Let’s make a big gluten free cookie cake, with chocolate chips, the blue and white frosting and everything. It’s a celebration!
I may be aging myself (I’m 46 and my oldest child is a junior in high school someone hold me), but when I was growing up in the suburbs of New York City, you were just as likely to see a cookie cake for your friend’s birthday as you were a traditional layer cake.
The cookie was slightly crisp outside and had a perfect chewy bite inside. And the frosting was thick. I think the company that made the cookie cakes was David’s, but it might have also been Mrs. Fields. And you’d often find a storefront at your local suburban mall, selling regular-sized cookies and cookie cakes.
How is this different from a traditional chocolate chip cookie recipe?
This recipe of course makes a pizza-style cake that tastes, well, like a chocolate chip cookie. But to get it to bake up just right, we need a different balance of the basic cookie ingredients (butter, sugar, vanilla, gf flour, baking soda, salt, chocolate chips).
The mix of shortening and butter creates just the right cookie dough that is easy to shape into a round, and bakes up with that crisp crust and thick and chewy center. Adding 1 whole egg plus two egg yolks helps make the cake extra chewy and soft in all the right places.
You do need a round pizza pan, something I don’t ever use for making homemade pizza, though. For gluten free pizza, I use a baking stone and pizza peel since it makes for a more perfectly crisp crust.
How to decorate this cookie cake
In my experience, there are just a few messages ever written on cookie cake (and always in blue and white!): 1. Congrats 2. Happy Birthday or 3. Good luck. I’ve written happy birthday on a cookie cake before, but it’s a bit of a labor of love.
The number of letters actually in the simple phrase “happy birthday” is never more apparent than when you’re trying to use a relatively thick frosting to write all those letters in the center of a 12-inch diameter round—with a star border. You can shorten it to “happy bday,” and that’s what I would recommend, for the sake of sanity.
Using meringue powder in an otherwise simple buttercream frosting allows us to make frosting that is thin enough for using to pipe words, but is still stable at room temperature after it sets. Of course, you can add a thick layer of frosting over the entire top of the cake, like you would a soft frosted sugar cookie.
Here, I left about 2/3 of the frosting white and placed it in a piping bag fitted with a large open star tip. I used that frosting to make the stars around the border. Then, I mixed some Americolor brand blue gel food coloring into the remaining 1/3 frosting and placed it in a piping bag fitted with a small open round tip. I used the blue frosting to write a message in the center of the cake and then filled in the rest of the open spaces with more stars using the remaining white frosting.
How to make this cookie cake ahead of time
This cookie cake is so easy to make ahead of time. It will keep, fully frosted, in the refrigerator for at least 24 hours, without compromising its texture or flavor. Allow it come to room temperature before serving it.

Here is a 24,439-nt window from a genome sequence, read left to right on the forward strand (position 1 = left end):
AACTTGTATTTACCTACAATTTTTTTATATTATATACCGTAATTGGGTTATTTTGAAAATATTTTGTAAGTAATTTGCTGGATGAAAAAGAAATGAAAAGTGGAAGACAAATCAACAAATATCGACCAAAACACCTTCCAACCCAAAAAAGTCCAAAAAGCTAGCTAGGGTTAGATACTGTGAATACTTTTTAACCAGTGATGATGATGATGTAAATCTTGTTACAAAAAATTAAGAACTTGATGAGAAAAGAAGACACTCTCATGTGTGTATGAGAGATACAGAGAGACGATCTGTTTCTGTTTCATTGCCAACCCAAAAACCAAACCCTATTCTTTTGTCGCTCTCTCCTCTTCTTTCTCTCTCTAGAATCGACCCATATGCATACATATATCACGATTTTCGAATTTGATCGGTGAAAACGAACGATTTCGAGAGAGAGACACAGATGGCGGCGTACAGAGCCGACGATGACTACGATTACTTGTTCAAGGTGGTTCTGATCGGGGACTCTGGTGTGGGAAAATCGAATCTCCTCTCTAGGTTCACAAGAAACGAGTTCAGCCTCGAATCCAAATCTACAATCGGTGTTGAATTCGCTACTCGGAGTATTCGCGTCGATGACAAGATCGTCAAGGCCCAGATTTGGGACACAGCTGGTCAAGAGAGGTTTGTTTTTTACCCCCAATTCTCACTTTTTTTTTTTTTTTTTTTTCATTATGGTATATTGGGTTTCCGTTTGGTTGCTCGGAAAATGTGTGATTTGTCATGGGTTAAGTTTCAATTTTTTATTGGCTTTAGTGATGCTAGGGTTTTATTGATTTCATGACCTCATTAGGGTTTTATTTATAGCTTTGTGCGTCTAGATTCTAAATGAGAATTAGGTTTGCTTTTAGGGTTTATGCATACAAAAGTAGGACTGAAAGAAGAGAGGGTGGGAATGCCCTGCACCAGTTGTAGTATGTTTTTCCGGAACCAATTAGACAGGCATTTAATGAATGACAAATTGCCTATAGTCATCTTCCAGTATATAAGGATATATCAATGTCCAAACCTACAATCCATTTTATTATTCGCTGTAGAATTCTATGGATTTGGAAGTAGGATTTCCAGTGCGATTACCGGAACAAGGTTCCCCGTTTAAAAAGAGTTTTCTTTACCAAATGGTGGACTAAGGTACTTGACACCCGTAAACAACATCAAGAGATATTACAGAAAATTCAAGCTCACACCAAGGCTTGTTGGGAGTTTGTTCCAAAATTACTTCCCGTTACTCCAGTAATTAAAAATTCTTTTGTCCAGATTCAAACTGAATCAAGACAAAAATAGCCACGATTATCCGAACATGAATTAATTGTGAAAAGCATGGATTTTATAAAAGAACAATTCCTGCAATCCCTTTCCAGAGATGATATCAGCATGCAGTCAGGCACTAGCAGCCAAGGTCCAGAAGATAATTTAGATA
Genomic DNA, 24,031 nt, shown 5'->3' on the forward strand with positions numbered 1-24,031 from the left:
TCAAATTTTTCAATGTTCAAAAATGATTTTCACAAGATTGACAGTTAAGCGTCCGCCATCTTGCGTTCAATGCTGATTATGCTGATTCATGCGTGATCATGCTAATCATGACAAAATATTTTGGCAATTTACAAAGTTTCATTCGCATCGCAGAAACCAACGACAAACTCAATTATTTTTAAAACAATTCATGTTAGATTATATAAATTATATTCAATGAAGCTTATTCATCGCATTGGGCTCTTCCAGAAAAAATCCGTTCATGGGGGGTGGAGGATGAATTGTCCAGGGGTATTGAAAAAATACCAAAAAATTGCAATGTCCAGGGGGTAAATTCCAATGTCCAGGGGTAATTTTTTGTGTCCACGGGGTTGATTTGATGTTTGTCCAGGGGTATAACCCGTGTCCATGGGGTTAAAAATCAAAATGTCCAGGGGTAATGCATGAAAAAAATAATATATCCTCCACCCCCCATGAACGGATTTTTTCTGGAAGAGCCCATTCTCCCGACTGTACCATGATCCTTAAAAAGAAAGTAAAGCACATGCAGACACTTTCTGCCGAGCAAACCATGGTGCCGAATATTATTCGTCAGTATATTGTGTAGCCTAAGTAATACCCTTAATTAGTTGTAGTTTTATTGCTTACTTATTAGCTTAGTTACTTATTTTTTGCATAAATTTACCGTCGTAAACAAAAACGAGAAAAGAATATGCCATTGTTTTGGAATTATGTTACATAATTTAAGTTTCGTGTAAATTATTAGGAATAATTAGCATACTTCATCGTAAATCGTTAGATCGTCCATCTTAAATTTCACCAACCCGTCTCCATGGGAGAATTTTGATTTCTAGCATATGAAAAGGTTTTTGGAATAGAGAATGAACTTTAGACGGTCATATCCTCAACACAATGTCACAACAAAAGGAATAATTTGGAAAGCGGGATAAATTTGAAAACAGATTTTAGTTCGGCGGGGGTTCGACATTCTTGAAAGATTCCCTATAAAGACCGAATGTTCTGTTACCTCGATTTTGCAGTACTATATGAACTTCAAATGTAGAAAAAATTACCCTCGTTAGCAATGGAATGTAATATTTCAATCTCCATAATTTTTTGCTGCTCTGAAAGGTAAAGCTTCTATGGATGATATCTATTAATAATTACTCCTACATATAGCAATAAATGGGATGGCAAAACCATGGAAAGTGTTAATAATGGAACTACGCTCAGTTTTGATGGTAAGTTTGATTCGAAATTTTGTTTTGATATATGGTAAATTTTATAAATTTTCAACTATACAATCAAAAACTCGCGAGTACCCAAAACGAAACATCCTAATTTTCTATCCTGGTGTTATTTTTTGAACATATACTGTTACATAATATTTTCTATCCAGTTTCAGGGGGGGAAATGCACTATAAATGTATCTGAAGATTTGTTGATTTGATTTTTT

If you’d like to make it more than a day ahead of time, try making the cookie cake itself completely. Allow the cake to cool fully, then wrap it tightly in freezer-safe wrap (I really like culinary beeswax wrap or Glad Press n Seal for a disposable option) and place it, flat, in your freezer for at least a month. Make the frosting and decorate the cake up to a day ahead of time, and store it in the refrigerator.
Ingredients and substitutions
Dairy-free: The cake recipe calls for both butter and Spectrum nonhydrogenated vegetable shortening for the proper mix of moisture in the cookie dough. It’s this exact balance that produces the proper slightly crisp, lightly brown outside on the cake with a chewy center. It also allows the cake to spread slightly during baking, while still holding its shape.
If you need to make the recipe dairy-free, try replacing the butter with 4 tablespoons (56 grams) Earth Balance buttery sticks (reduce the salt a bit, since Earth Balance is quite salty), and increasing the vegetable shortening to 8 tablespoons (96 grams). That might approximate the moisture balance of the recipe as written.
In place of the butter in the frosting, try using Spectrum nonhydrogenated vegetable shortening. Just expect to use less confectioners’ sugar since the frosting will naturally have less moisture. And be sure to use dairy-free chocolate chips and nondairy milk in the frosting.
Vegetable shortening: You can try replacing the Spectrum nonhydrogenated vegetable shortening with virgin coconut oil (the kind that’s solid at room temperature), but coconut oil is softer than shortening so I’m really not sure how it will work.
Egg-free: Since this recipe calls for 1 whole egg and 2 additional egg yolks, replacing the eggs is not a simple matter. You can try replacing the whole egg with one “chia egg” (1 tablespoon ground white chia seeds + 1 tablespoon lukewarm water, mixed and allowed to gel), and the two egg yolks with 1 tablespoon of additional unsalted butter each.
I’m only cautiously optimistic that it might work, but it will require some real experimentation, I’m afraid. If you must eat egg-free, you’ll probably need to omit the meringue powder in the frosting…
Meringue powder: I use LorAnn Oils brand meringue powder because it’s reliably gluten free. Wilton brand is not. I purchase it on Amazon and it lasts quite a while. It simply helps the frosting to harden a bit on the outside so the cookie cake is less fragile and prone to being smeared if you brush up against it. If you don’t have it or can’t use it, just omit it and add a bit more confectioners’ sugar for thickness.